Port Orford Cedar Lawson's Cypress Chamaecyparis lawsoniana 20 Seeds
Port Orford Cedar Lawson's Cypress Chamaecyparis lawsoniana 20 Seeds
Port Orford Cedar Lawson's Cypress Chamaecyparis lawsoniana 20 Seeds
Port Orford Cedar Lawson's Cypress Chamaecyparis lawsoniana 20 Seeds

Port Orford Cedar Lawson's Cypress Chamaecyparis lawsoniana 20 Seeds

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Chamaecyparis lawsoniana, commonly known as the Port Orford Cedar or Lawson's cypress, is a tall, narrow-pyramidal, scaly-leaved, evergreen conifer with short spreading branches and flattened twigs. It is the tallest member of the cypress family. In its native habitat, it will grow over time to 110-175' (sometimes to 200' or more) tall and to 4-6' in diameter, but usually much shorter (to 40-60' tall) in cultivation. This tree has a very small native range; primarily being found on seaward slopes in a coastal belt along Pacific Coast mountain ranges from Coos Bay in southwestern Oregon to the Klamath River in northwestern California, with isolated additional populations in northern California near the Trinity Mountains and Mount Shasta. It sometimes grows in pure stands, but also is found growing with western red cedar, grand fir, western hemlock and Sikta spruce. Tiny, scale-like, bright green to blue green leaves (to 1/16" long) with silver marks beneath are pressed against the branchlets. Spherical female cones (1/4 to 3/8" diameter) are green maturing to brown. Oblong male cones are smaller, reddish-brown and oblong. Thick, silvery-brown to reddish-brown bark is furrowed and ridged. Wood is hard and durable. Although the supply is limited, lumber from this tree is in great demand. Charles Lawson (1794-1873) was a Scottish nurseryman. It was named the Port Orford cedar in recognition of the discovery of this tree in 1854 near the area now occupied by the town of Port Orford, Oregon. Hardy in zones 5-8.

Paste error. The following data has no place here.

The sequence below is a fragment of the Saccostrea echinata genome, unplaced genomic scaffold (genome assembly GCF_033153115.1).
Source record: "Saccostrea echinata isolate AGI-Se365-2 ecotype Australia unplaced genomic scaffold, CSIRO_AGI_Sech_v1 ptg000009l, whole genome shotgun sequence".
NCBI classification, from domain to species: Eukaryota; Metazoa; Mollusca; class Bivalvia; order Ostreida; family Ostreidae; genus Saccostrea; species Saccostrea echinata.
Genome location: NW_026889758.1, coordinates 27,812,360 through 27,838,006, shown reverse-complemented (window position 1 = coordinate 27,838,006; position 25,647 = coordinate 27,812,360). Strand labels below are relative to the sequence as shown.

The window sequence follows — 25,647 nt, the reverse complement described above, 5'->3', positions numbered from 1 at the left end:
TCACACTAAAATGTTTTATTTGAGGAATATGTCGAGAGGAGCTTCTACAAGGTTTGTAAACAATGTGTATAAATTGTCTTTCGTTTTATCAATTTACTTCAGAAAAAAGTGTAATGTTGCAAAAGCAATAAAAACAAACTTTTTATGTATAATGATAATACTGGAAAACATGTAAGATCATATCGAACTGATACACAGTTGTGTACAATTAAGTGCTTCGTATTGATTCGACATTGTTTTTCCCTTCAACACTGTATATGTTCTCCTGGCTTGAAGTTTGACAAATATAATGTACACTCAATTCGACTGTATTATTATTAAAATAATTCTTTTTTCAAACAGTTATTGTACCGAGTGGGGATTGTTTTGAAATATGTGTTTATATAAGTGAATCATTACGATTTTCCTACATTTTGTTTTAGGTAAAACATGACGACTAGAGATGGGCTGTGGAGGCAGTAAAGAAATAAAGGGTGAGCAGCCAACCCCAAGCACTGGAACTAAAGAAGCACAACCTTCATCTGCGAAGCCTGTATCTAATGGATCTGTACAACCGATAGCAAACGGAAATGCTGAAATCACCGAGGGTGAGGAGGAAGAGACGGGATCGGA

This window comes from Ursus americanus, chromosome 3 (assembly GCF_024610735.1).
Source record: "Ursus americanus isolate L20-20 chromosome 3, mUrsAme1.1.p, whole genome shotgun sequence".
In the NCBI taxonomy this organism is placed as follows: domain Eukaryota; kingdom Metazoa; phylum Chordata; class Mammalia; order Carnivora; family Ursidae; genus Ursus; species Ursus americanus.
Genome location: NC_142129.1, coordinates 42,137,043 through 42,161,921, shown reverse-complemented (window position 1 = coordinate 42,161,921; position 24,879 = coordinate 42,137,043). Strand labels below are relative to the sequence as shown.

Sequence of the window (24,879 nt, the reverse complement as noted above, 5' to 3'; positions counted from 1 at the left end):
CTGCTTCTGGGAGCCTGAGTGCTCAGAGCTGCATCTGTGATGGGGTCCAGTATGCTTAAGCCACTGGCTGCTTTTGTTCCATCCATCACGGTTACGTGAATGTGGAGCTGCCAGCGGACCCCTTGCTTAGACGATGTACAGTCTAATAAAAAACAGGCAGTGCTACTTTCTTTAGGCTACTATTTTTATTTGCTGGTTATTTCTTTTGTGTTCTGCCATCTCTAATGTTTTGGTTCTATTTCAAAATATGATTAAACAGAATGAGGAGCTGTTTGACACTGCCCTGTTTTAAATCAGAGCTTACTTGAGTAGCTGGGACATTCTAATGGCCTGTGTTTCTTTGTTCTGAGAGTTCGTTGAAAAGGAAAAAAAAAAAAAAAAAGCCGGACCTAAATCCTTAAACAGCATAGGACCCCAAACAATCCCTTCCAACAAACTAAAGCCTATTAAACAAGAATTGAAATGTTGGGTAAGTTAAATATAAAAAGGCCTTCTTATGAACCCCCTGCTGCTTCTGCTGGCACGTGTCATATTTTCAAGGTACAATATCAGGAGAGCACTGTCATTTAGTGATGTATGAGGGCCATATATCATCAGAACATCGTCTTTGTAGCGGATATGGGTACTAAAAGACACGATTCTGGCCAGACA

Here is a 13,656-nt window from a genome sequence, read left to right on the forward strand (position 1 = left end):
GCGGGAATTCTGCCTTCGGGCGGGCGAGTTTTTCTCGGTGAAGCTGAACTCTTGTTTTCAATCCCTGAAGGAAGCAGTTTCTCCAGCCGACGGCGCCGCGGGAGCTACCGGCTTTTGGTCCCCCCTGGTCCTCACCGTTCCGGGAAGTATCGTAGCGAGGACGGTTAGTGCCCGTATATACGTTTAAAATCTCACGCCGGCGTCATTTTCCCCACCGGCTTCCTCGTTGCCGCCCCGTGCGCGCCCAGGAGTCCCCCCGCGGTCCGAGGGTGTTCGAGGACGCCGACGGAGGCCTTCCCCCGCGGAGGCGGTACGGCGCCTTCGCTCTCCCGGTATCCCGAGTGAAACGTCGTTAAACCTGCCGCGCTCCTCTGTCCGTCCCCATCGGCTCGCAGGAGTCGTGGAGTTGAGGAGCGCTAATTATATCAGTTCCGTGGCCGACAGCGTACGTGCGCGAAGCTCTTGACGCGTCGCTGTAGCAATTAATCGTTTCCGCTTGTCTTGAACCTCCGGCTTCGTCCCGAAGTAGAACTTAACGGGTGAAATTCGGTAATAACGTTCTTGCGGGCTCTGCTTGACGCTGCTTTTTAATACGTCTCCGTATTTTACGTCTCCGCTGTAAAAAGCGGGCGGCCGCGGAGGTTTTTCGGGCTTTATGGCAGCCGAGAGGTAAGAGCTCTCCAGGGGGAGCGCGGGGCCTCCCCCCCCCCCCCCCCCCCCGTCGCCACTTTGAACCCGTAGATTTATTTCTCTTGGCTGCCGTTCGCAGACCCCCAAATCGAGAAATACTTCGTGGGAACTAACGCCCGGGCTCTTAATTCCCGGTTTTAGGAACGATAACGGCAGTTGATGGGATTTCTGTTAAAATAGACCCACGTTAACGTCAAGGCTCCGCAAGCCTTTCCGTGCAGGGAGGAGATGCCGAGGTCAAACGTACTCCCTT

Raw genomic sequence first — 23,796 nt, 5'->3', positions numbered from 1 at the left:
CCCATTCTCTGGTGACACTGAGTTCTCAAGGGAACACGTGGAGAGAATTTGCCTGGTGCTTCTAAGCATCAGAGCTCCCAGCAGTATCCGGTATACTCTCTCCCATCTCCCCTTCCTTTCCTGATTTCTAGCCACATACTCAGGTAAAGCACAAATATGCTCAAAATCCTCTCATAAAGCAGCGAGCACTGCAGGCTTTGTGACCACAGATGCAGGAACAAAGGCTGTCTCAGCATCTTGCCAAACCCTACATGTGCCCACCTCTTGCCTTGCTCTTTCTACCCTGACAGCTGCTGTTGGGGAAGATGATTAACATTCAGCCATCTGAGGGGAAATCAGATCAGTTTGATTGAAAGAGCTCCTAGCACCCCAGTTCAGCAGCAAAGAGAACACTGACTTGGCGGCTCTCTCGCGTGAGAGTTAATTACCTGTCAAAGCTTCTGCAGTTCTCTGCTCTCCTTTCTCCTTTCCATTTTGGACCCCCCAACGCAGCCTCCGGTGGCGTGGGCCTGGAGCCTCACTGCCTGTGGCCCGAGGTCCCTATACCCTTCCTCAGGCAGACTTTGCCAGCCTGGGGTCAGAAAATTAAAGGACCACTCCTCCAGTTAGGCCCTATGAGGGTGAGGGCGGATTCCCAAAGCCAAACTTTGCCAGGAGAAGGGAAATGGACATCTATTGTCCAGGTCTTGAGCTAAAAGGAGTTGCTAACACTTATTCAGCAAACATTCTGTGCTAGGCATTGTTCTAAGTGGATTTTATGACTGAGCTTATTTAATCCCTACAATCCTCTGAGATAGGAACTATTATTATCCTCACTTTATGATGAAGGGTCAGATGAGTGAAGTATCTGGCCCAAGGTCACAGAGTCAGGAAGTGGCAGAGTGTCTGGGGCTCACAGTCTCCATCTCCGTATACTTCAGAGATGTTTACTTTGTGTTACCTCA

Growing Instructions

The seeds have a period of dormancy. They can be planted outdoors in the fall or winter for spring germination or they can be cold stratified to simulate winter conditions and to break their dormancy at any time of the year.

  1. Soak the seeds in water for 24 hours.
  2. Put the mixture in a ziplock bag.
  3. Put the bag in the refrigerator and leave it there for 4 weeks.
  4. The seeds like moist, well-drained soil. Prepare a mixture of half potting soil and half sand, perlite or vermiculite. Put the soil in a pot.
  5. Sow the seeds on the soil.
  6. Cover the seeds with a layer of soil.
  7. Water the soil so that it is moist but not wet. The seeds begin to germinate in a few weeks.
  8. When the seedlings are a few inches tall, they can be transplanted.